One Candidate Drops, Another Enters 18th CD Special Election Primary



News out of the 18th CD Monday showed State Senator Darin LaHood’s bid to succeed resigned Congressman Aaron Schock solidifying as another potential GOP primary opponent dropped out and an unknown resident of Green Valley initiated a write-in bid.

Bloomington businessman Ed Brady, once considering a bid in the IL GOP special election primary endorsed LaHood.

“Darin LaHood has a proven record of being a fiscal conservative and supporting legislation that improves the business climate in Illinois, and I know he will continue that record in Washington,” said Brady. “As a small business owner, I know first hand the struggles facing employers and that is why I am supporting Darin.”

“I am honored to receive Ed’s endorsement and support,” said LaHood. “I will be the conservative champion that gets serious about our $18 trillion debt crisis, cuts wasteful government spending, and works for term limits to get rid of the career politicians in both parties. I look forward to having Ed on the campaign trail with me and working with him on the key issues that face the families of Central Illinois.”

The Brady endorsement came just a few hours after rural Green Valley resident Robin Miller announced his effort to initiate a write-in candidacy to replace Schock.


A photo of Miller on his website shows him sporting a large button reading, “Potential Parasite.” He says all candidates claiming the mantle of ‘public service’ are spreading “a line of bull.”

He continues, “Government is a parasite on the economy.  If elected, I acknowledge that I will become a part of the parasite class that is an unhealthy drain on the productive economy.  However, I will be a conscious parasite.”

Miller, a 55 year old computer technician, says that this awareness means he will not enrich himself at public expense, and will “do everything possible to cut all forms of government parasitism — taxation, regulation, special-interest deals — to the lowest possible level consistent with a functioning, vibrant Republic.” In his view, this means “a lot of voting NO,” term limits, and “a lot of repeal bills.”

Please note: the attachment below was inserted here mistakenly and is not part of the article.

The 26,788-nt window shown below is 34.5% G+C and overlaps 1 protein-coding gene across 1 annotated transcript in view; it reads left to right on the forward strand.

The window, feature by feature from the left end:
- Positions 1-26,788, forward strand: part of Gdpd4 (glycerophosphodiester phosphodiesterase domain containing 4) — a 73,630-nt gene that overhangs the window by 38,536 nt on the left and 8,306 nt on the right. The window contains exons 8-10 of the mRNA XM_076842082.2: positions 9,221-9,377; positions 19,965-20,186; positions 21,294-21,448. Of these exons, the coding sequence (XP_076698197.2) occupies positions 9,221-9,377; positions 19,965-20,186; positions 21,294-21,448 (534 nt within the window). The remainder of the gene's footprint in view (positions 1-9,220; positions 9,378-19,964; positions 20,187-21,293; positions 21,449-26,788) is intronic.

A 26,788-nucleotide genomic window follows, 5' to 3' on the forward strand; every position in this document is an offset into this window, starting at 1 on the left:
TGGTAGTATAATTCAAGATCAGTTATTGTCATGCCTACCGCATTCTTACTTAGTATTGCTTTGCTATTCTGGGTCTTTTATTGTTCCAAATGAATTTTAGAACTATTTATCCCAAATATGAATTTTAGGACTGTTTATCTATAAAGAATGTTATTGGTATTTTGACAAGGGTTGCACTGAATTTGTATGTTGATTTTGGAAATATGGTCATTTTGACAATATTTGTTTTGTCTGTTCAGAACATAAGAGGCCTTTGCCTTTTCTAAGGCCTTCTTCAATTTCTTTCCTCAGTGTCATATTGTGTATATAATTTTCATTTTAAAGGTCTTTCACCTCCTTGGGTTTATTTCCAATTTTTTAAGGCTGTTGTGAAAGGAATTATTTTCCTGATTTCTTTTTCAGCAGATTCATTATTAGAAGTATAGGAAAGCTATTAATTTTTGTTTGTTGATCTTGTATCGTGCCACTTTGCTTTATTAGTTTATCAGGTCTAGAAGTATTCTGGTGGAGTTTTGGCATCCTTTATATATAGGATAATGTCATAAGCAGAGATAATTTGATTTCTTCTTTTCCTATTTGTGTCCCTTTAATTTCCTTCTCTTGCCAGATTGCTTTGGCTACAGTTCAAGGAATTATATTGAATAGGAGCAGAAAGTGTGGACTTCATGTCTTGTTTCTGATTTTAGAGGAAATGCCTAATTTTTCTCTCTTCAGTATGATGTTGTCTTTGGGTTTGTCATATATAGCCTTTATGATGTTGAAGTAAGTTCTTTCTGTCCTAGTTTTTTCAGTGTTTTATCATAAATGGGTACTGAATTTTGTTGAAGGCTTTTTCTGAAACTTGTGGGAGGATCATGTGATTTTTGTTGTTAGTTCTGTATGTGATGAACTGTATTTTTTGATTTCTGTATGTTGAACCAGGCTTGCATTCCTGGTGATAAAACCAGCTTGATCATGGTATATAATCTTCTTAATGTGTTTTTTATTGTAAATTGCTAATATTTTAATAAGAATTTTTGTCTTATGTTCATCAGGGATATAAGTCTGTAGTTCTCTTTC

“I’ve been helping people with their problems since I first held a job 35 years ago,” he states. “Over that time, I’ve found that failing to read and understand the manual that accompanies the equipment creates the majority of the problems.  Well, the Constitution is the operating manual for the federal government, and it’s pretty clear that manual has been ignored by the operators for generations, with similar results.”

Miller says he will take no campaign contributions.

“People say they are tired of money influencing politics,” Miller said. “So I’m not accepting any.” Indeed, Miller’s website explicitly states he’s neither asking for nor accepting contributions.  “I’m doing the experiment.  If people want a clear, conservative voice in the Barry Goldwater or Robert Taft tradition to represent them, to fix problems and not kick the can down the road, who is honestly and transparently running a clean campaign with no possibility of moneyed influence, there is only one choice in this race.  Hire me to do the job no one else is willing to do.”

Per a blog entry on his website, he has spent $176.60 as of April 2, the majority of which was spent in filing for the race in all 19 counties of the District.

Miller’s website is at .